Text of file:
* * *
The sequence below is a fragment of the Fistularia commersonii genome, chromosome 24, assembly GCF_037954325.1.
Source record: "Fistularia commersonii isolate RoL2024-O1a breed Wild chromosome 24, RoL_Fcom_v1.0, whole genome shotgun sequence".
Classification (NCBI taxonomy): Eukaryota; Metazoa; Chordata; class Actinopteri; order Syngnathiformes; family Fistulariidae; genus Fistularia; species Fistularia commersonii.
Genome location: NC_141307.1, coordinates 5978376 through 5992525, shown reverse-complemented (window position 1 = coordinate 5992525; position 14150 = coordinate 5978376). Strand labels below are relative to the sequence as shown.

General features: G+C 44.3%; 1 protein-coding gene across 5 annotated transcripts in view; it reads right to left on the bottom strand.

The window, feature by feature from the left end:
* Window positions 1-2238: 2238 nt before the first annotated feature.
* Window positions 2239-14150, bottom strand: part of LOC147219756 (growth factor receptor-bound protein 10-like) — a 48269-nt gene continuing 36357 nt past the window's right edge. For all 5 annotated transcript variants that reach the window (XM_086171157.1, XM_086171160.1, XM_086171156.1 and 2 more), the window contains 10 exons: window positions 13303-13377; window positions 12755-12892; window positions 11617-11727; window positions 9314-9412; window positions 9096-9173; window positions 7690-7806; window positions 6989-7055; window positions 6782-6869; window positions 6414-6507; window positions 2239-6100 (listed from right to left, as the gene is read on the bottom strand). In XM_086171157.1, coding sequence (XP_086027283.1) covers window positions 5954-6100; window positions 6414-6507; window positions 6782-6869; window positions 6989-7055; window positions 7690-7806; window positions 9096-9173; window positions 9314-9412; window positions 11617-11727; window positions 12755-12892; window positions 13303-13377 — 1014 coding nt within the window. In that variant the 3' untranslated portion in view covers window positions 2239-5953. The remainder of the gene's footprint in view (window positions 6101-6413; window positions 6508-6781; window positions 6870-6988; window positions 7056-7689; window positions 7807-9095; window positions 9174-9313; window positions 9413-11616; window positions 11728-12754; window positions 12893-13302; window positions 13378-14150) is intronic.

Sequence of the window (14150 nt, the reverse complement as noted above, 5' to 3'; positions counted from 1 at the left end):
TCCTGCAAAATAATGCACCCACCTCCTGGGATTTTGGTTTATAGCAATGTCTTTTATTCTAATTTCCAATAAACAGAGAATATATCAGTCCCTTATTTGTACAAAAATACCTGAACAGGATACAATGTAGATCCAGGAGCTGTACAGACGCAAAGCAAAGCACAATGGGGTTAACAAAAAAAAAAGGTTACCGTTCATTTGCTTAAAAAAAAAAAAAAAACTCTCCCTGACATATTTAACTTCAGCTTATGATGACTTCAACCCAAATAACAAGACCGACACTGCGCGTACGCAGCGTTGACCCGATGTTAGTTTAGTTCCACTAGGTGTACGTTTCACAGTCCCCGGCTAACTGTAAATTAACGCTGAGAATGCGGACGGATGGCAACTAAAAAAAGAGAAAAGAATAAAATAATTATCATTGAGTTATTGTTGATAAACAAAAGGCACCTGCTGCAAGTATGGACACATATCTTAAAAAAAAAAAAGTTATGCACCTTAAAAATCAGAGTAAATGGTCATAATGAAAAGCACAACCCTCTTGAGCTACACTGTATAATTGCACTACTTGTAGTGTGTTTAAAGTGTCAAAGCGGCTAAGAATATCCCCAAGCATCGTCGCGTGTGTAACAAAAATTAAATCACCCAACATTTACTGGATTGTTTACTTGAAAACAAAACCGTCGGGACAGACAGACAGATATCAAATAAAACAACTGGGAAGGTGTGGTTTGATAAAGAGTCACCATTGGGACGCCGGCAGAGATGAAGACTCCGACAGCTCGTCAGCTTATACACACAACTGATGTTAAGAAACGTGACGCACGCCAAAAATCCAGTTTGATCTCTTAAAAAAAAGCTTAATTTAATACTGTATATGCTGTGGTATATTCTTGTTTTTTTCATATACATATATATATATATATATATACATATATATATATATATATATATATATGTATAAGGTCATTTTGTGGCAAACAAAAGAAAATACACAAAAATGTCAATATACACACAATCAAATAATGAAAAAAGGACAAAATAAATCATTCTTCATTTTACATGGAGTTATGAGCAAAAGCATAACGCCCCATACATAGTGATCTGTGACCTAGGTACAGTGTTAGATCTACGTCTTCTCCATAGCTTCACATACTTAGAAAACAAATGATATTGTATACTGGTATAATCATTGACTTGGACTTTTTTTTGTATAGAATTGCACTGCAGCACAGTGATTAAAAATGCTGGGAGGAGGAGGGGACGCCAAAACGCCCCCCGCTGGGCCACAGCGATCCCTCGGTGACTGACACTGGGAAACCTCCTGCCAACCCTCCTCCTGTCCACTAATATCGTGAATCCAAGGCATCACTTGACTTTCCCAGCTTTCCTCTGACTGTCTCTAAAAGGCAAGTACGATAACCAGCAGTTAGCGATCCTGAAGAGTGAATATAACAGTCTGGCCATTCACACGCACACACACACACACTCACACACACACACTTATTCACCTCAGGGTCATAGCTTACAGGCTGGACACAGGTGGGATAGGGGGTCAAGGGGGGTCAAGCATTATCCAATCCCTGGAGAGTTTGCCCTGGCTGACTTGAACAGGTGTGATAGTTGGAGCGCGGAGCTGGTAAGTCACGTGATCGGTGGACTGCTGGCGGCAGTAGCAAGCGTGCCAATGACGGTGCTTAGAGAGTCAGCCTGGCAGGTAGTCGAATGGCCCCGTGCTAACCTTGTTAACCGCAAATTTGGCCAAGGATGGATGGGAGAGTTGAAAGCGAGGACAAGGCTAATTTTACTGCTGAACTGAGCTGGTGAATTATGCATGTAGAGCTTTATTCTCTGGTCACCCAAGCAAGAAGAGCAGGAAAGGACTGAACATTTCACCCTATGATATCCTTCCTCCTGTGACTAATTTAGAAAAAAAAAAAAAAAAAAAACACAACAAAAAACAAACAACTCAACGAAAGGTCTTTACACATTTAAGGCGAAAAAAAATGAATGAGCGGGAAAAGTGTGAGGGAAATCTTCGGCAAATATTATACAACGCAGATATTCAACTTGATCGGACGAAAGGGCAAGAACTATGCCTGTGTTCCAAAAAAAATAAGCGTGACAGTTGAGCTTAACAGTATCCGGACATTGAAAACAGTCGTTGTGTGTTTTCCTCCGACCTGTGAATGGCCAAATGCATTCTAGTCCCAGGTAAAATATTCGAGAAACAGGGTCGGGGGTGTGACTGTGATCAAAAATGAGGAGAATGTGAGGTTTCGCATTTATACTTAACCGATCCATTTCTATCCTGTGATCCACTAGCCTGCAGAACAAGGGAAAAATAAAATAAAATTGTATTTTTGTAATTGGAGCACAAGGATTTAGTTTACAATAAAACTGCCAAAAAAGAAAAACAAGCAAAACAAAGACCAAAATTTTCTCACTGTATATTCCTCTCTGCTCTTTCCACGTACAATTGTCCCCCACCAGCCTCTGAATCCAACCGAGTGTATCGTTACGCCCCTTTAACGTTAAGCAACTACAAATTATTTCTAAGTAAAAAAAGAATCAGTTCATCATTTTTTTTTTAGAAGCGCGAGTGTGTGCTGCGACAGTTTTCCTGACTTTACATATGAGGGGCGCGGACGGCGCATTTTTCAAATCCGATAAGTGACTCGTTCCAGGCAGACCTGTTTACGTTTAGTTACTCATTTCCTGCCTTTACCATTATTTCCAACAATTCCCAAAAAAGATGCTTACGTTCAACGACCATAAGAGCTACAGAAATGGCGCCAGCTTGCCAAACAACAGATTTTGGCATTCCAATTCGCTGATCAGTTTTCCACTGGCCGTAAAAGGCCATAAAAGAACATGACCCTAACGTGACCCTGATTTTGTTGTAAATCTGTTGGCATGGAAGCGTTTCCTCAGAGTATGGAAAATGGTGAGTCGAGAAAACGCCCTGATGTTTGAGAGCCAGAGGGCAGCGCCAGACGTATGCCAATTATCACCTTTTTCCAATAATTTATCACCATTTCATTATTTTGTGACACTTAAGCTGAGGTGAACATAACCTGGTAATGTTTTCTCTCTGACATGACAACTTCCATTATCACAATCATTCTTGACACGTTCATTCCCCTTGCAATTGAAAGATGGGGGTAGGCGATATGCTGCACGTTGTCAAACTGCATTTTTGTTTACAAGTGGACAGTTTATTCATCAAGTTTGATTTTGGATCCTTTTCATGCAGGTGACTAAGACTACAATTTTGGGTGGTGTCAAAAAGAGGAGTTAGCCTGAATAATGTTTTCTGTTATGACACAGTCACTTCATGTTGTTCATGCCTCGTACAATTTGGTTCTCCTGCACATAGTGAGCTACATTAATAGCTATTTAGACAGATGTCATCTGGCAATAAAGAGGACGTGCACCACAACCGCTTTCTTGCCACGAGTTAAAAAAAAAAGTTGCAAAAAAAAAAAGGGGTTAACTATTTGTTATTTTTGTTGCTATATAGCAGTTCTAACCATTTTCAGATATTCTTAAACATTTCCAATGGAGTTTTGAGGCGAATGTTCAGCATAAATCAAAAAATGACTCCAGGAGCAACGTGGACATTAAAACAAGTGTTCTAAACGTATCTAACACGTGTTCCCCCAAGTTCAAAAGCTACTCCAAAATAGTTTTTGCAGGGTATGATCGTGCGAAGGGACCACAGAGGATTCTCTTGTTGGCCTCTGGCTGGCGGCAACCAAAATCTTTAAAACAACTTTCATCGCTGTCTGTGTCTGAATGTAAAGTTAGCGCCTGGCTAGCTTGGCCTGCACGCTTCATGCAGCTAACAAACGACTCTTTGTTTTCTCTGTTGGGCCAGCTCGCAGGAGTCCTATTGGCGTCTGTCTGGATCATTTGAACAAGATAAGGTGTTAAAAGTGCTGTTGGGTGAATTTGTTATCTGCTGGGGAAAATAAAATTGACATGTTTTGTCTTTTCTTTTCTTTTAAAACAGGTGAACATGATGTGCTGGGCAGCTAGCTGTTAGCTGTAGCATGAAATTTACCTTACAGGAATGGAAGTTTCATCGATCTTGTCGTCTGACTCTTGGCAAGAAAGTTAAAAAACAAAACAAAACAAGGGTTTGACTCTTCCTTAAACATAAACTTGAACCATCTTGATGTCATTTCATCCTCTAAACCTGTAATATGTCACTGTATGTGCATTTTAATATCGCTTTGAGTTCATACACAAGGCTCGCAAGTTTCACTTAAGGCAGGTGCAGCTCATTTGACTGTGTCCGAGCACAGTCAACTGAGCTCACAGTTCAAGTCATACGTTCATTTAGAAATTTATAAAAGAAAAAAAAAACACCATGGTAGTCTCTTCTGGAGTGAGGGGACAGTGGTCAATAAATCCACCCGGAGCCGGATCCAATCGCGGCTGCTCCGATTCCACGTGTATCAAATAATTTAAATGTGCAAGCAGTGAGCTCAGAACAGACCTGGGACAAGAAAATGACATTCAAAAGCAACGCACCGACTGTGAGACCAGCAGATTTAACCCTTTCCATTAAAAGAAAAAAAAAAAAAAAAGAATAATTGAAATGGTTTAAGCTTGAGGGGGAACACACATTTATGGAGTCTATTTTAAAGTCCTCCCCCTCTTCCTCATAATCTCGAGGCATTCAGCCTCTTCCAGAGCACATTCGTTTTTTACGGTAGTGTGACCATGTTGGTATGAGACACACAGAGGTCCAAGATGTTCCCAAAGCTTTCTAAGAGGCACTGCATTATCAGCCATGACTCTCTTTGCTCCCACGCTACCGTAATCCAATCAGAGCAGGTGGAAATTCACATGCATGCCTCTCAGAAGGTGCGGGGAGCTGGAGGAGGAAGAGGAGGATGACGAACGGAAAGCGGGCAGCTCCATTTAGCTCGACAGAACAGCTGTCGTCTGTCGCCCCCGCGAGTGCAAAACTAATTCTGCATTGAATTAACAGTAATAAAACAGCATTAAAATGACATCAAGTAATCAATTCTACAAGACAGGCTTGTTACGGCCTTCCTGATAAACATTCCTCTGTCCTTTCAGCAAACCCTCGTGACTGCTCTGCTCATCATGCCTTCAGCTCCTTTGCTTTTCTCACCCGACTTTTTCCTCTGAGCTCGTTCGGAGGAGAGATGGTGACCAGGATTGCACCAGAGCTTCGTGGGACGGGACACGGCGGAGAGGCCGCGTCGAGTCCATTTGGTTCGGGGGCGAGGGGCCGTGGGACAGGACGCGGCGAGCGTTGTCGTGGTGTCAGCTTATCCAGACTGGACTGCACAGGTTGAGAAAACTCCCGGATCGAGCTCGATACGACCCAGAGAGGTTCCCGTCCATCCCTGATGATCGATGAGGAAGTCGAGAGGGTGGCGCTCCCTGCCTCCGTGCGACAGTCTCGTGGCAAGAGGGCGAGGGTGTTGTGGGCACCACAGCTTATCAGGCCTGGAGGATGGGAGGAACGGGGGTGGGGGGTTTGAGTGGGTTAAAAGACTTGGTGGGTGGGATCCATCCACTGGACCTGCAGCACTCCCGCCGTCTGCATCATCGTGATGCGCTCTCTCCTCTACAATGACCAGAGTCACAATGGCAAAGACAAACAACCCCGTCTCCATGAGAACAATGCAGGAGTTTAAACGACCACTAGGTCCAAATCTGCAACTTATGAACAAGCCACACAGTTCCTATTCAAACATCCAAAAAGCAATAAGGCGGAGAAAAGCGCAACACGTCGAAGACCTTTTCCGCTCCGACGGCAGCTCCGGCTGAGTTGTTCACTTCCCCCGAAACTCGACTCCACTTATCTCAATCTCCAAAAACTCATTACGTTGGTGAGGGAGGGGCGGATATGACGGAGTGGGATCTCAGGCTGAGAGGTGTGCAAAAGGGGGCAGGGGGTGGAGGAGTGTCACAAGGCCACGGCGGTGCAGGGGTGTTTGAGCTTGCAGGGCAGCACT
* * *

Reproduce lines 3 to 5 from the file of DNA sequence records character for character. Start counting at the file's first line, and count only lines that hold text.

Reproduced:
Classification (NCBI taxonomy): Eukaryota; Metazoa; Chordata; class Actinopteri; order Syngnathiformes; family Fistulariidae; genus Fistularia; species Fistularia commersonii.
Genome location: NC_141307.1, coordinates 5978376 through 5992525, shown reverse-complemented (window position 1 = coordinate 5992525; position 14150 = coordinate 5978376). Strand labels below are relative to the sequence as shown.

General features: G+C 44.3%; 1 protein-coding gene across 5 annotated transcripts in view; it reads right to left on the bottom strand.